Too little internet content is about unironic appreciation for people doing the right thing. So good for Dan Strauss, trying to put the light rail station where the people are in his district:
“Placing the station to the east undermines our city’s work to create a densely connected community,” Strauss said. “This is infrastructure that will last 100 years, and we can’t afford to get it wrong.”
Moreover, Seattle’s preferred alternative presentation contains a lot of good advice for Sound Transit, particularly in the all-important tunnel north of Chinatown. Seattle Subway has written previously about the best choices for future riders. Though I don’t agree with 100% of either document, I invite you to compare results.
Elsewhere in old friend Lizz Giordano’s report for Publicola, there’s less exciting news. Lisa Herbold is extensively quoted about “impacts” without much apparent regard for future riders. Maybe Sound Transit should just build the Gray Line and no one would be impacted at all. Most notably in her district, Seattle requests a Delridge station by the steel plant to keep it away from neighborhoods, and thus from potential riders.
I don’t like this framework for thinking about the project, but at least there’s a recommended decision that can move us forward! That’s more that can be said about the City’s Chinatown advice:
The city doesn’t plan to pick a preferred alternative in the CID, and is asking Sound Transit to refrain from doing so as well. Instead, the city will recommend that Sound Transit extend the study period for another six to nine months to further engage with the community. Seattle leaders also want to see more details about potential displacement in the area, along with mitigation strategies to help the neighborhood deal with construction as well as long-term changes.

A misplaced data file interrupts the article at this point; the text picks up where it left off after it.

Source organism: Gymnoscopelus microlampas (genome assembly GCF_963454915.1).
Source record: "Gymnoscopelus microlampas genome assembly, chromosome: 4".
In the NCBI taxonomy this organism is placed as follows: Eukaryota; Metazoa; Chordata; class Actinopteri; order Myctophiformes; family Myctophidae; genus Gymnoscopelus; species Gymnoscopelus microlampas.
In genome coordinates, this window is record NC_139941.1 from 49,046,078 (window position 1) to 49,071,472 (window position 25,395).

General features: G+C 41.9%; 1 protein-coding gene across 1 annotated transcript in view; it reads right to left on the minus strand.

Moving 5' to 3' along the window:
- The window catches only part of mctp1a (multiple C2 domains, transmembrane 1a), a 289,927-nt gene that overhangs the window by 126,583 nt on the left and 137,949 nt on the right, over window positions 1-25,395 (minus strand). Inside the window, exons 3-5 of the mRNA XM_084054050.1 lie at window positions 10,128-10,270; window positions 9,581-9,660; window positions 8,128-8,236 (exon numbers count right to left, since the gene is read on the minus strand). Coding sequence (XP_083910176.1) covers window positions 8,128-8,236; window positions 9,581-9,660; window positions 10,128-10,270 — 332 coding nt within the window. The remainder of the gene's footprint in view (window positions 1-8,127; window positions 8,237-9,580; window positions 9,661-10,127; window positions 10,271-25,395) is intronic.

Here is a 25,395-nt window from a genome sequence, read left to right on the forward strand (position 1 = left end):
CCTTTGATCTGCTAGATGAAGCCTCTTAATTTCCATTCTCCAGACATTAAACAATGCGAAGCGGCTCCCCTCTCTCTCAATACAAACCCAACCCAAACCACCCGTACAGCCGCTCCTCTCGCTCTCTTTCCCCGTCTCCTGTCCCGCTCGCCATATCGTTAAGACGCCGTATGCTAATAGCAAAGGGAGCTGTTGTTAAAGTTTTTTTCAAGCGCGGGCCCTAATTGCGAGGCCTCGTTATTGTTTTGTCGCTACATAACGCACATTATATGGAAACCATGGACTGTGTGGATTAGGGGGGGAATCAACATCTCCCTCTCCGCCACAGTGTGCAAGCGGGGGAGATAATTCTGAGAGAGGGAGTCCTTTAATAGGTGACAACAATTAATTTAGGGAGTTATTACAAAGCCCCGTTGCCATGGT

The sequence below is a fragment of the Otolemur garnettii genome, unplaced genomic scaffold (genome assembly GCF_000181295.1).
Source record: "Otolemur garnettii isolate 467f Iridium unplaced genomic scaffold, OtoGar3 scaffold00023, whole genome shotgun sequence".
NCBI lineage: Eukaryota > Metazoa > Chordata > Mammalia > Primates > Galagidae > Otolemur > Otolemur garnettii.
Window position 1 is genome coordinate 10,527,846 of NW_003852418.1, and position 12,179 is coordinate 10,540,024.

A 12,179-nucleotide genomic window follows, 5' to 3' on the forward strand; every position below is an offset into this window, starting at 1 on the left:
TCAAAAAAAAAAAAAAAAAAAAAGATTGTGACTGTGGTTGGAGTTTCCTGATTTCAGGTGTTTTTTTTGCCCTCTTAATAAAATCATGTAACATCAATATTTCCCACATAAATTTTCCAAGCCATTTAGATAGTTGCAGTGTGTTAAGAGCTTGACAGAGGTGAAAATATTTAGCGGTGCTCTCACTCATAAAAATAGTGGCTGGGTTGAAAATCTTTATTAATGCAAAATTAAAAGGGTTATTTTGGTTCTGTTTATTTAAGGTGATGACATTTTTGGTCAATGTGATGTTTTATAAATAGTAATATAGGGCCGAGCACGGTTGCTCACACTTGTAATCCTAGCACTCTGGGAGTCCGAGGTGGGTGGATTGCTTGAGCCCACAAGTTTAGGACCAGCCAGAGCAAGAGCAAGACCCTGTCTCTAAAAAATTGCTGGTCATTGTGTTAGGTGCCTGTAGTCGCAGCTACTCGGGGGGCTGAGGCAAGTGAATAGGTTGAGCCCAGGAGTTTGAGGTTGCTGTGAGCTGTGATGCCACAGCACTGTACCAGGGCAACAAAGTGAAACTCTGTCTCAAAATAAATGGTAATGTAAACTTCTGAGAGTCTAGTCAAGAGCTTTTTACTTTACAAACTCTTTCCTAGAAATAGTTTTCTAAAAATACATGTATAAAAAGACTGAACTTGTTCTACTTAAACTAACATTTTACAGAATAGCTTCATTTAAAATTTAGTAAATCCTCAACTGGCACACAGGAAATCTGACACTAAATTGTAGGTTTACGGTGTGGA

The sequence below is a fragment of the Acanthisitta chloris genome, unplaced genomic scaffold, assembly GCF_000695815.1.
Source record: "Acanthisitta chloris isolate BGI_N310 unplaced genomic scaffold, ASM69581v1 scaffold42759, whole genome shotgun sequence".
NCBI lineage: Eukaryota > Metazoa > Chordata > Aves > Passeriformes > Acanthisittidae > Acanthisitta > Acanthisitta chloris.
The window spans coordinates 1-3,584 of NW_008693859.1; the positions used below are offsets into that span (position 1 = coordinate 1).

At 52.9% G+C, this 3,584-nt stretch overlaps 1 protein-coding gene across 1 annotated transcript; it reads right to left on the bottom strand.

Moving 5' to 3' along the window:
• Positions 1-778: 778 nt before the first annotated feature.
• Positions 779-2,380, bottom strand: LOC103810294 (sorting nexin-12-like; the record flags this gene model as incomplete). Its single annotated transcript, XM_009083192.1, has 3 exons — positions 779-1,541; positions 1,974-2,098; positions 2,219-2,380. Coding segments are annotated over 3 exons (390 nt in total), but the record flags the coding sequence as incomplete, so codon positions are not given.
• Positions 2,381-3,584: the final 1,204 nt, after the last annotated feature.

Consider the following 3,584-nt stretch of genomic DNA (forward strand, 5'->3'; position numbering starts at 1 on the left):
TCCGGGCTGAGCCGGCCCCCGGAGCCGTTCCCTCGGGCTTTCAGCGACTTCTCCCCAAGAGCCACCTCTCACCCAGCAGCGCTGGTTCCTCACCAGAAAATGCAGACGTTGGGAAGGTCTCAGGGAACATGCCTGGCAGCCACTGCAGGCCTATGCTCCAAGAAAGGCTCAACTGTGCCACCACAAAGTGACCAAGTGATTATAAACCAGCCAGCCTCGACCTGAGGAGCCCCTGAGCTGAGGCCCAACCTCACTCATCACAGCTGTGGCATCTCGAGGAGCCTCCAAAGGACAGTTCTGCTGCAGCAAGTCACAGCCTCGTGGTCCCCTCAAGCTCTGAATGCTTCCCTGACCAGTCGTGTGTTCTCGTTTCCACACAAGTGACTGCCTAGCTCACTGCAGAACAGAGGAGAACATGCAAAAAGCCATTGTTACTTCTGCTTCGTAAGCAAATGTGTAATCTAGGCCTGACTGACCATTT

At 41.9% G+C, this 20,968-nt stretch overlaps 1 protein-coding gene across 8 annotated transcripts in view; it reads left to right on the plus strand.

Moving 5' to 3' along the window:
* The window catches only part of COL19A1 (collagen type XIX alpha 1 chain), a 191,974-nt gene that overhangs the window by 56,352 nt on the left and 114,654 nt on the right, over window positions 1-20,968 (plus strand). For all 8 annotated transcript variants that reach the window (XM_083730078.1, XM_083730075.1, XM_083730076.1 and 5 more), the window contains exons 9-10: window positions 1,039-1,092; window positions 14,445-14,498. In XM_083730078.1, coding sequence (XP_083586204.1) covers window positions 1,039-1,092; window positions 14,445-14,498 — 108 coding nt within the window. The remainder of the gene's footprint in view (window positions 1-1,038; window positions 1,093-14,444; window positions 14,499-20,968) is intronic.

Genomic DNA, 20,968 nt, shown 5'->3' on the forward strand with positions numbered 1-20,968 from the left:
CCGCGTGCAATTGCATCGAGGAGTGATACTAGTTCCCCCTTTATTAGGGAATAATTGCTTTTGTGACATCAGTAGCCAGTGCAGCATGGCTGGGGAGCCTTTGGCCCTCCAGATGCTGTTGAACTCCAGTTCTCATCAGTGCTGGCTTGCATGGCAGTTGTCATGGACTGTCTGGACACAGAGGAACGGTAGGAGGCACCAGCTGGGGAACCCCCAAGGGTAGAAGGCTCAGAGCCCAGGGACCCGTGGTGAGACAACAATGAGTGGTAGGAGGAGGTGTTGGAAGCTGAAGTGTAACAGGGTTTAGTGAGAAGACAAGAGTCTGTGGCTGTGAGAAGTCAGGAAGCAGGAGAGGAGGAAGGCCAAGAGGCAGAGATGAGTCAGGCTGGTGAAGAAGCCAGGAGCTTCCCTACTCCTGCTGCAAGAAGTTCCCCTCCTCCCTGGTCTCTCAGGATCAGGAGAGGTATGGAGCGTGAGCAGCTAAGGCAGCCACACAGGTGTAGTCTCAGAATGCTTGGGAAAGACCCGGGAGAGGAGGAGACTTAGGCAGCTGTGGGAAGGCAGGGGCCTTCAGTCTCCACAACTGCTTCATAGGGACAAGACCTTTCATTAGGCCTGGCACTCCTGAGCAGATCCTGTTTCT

There are a lot of unanswered questions, said Betty Lau, a leader in the CID and member of the Chong Wa Benevolent Association who is pushing for a Fourth Avenue station.
She’s optimistic about this pause.
“I think with the extra time and talking with more community members, they’ll get a better idea of how these things really impact the people who live there, who do business, who depend on the tourism and on the regional draw of the three neighborhoods—Chinatown, Japantown and Little Saigon,” Lau said. “They also have more time to work on environmental studies.
Just one more public meeting will solve this!
It is already extremely clear that organizations representing Chinatown don’t want the Fifth Avenue Station. This is well understood. Nine months of further comment gathering is not going to change this assessment. If Seattle and Sound Transit prefer to add schedule and budget risk on Fourth Avenue to be responsive to that desire and solve other problems, then so be it. If they instead choose to build a deep station and make the experience of using one of the two most important stations in the system atrocious, that’s a choice they can make as well. Or, they could do the thing that gets the thing built, and might be good for the Chinatown of 2040, but not the one of 2030. Reasonable people can disagree. But make a choice! Nine more months of public comment is pure delay and cost inflation, which does no one any good.